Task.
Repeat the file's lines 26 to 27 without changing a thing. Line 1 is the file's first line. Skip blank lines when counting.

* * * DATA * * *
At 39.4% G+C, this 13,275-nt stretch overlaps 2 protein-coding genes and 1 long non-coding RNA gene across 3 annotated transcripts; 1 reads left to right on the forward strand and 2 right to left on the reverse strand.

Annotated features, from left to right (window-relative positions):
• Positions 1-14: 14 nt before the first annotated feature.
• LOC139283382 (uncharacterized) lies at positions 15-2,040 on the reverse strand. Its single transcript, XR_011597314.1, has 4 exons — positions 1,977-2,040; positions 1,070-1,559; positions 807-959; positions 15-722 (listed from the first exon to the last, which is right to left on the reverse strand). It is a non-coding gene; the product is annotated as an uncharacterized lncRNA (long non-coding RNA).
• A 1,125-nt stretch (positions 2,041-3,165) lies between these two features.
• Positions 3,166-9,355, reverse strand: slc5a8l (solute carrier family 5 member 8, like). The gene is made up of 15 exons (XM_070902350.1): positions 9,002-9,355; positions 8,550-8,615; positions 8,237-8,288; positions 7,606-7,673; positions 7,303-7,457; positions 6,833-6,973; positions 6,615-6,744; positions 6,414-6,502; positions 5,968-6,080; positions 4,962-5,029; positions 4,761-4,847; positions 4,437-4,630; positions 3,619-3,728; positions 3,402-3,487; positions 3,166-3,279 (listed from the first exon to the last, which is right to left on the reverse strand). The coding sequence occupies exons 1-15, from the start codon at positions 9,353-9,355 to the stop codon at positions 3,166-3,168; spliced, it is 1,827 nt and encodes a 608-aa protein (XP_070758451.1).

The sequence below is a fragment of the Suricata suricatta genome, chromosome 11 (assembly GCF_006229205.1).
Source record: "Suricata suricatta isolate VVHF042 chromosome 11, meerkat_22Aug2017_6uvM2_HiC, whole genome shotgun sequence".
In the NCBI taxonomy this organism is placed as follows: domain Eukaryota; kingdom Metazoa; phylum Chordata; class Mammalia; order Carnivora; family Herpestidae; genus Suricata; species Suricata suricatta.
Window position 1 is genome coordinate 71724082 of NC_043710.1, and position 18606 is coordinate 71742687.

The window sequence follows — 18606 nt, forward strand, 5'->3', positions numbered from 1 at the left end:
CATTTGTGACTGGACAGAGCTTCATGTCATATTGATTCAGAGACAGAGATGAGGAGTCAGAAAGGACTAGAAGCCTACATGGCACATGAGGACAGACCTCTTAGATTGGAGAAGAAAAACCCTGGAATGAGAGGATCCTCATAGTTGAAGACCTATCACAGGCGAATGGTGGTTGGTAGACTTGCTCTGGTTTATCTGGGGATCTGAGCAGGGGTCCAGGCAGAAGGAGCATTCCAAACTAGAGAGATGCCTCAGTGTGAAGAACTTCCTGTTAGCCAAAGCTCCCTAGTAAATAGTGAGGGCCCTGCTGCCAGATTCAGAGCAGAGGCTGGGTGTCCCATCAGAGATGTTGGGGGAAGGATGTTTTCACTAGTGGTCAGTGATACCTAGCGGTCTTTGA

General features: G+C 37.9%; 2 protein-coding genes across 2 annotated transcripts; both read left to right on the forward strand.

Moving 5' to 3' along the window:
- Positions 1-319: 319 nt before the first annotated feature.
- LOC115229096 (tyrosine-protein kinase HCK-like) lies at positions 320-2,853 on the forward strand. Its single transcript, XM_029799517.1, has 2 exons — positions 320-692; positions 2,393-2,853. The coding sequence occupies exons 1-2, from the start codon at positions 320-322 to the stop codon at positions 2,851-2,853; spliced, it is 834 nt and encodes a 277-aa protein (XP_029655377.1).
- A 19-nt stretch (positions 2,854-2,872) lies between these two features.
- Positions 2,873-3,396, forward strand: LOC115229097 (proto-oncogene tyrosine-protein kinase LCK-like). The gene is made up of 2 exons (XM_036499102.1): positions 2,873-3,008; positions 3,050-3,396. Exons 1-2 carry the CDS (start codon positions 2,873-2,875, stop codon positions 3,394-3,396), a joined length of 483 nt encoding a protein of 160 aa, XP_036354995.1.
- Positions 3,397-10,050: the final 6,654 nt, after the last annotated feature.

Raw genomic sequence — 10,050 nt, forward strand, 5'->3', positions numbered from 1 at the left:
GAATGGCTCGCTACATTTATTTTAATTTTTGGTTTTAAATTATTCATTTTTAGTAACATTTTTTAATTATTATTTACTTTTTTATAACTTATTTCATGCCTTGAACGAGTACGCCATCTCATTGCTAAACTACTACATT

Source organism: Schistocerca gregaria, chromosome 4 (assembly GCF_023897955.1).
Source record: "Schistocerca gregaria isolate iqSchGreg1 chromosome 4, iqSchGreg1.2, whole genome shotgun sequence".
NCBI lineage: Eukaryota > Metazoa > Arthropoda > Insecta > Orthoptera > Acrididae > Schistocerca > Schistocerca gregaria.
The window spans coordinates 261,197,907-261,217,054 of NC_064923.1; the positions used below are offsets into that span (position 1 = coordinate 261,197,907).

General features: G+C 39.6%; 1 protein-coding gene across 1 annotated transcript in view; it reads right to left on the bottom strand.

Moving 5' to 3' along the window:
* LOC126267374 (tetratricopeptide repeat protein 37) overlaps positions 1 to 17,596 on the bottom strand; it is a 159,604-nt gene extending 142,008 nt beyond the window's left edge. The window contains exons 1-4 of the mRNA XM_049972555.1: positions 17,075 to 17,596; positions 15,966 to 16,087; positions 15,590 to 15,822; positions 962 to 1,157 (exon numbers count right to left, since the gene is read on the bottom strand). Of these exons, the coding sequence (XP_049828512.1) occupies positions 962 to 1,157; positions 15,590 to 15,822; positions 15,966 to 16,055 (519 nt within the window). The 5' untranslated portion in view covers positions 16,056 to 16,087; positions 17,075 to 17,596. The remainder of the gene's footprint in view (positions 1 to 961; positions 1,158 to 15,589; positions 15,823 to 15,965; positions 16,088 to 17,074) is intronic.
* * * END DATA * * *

General features: G+C 39.6%; 1 protein-coding gene across 1 annotated transcript in view; it reads right to left on the bottom strand.

Moving 5' to 3' along the window: